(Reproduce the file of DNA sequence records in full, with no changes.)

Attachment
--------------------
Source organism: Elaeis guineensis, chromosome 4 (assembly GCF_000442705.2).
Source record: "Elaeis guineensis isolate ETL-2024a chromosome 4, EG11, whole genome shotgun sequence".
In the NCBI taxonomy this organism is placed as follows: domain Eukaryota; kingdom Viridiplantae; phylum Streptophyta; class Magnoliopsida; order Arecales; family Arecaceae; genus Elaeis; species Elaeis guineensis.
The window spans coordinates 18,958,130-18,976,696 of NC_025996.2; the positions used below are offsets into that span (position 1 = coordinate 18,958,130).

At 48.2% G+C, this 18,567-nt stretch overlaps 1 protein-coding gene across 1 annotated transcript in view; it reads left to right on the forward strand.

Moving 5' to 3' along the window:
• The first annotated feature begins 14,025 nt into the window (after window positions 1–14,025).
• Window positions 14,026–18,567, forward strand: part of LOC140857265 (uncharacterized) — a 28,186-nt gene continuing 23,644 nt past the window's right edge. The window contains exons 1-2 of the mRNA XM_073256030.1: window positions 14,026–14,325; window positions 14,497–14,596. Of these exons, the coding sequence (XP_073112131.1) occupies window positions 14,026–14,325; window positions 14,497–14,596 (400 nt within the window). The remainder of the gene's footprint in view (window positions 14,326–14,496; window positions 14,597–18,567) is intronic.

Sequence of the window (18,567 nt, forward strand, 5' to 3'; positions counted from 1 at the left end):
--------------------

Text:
Source organism: Elaeis guineensis, chromosome 4 (assembly GCF_000442705.2).
Source record: "Elaeis guineensis isolate ETL-2024a chromosome 4, EG11, whole genome shotgun sequence".
In the NCBI taxonomy this organism is placed as follows: domain Eukaryota; kingdom Viridiplantae; phylum Streptophyta; class Magnoliopsida; order Arecales; family Arecaceae; genus Elaeis; species Elaeis guineensis.
The window spans coordinates 18,958,130-18,976,696 of NC_025996.2; the positions used below are offsets into that span (position 1 = coordinate 18,958,130).

At 48.2% G+C, this 18,567-nt stretch overlaps 1 protein-coding gene across 1 annotated transcript in view; it reads left to right on the forward strand.

Moving 5' to 3' along the window:
• The first annotated feature begins 14,025 nt into the window (after window positions 1–14,025).
• Window positions 14,026–18,567, forward strand: part of LOC140857265 (uncharacterized) — a 28,186-nt gene continuing 23,644 nt past the window's right edge. The window contains exons 1-2 of the mRNA XM_073256030.1: window positions 14,026–14,325; window positions 14,497–14,596. Of these exons, the coding sequence (XP_073112131.1) occupies window positions 14,026–14,325; window positions 14,497–14,596 (400 nt within the window). The remainder of the gene's footprint in view (window positions 14,326–14,496; window positions 14,597–18,567) is intronic.

Sequence of the window (18,567 nt, forward strand, 5' to 3'; positions counted from 1 at the left end):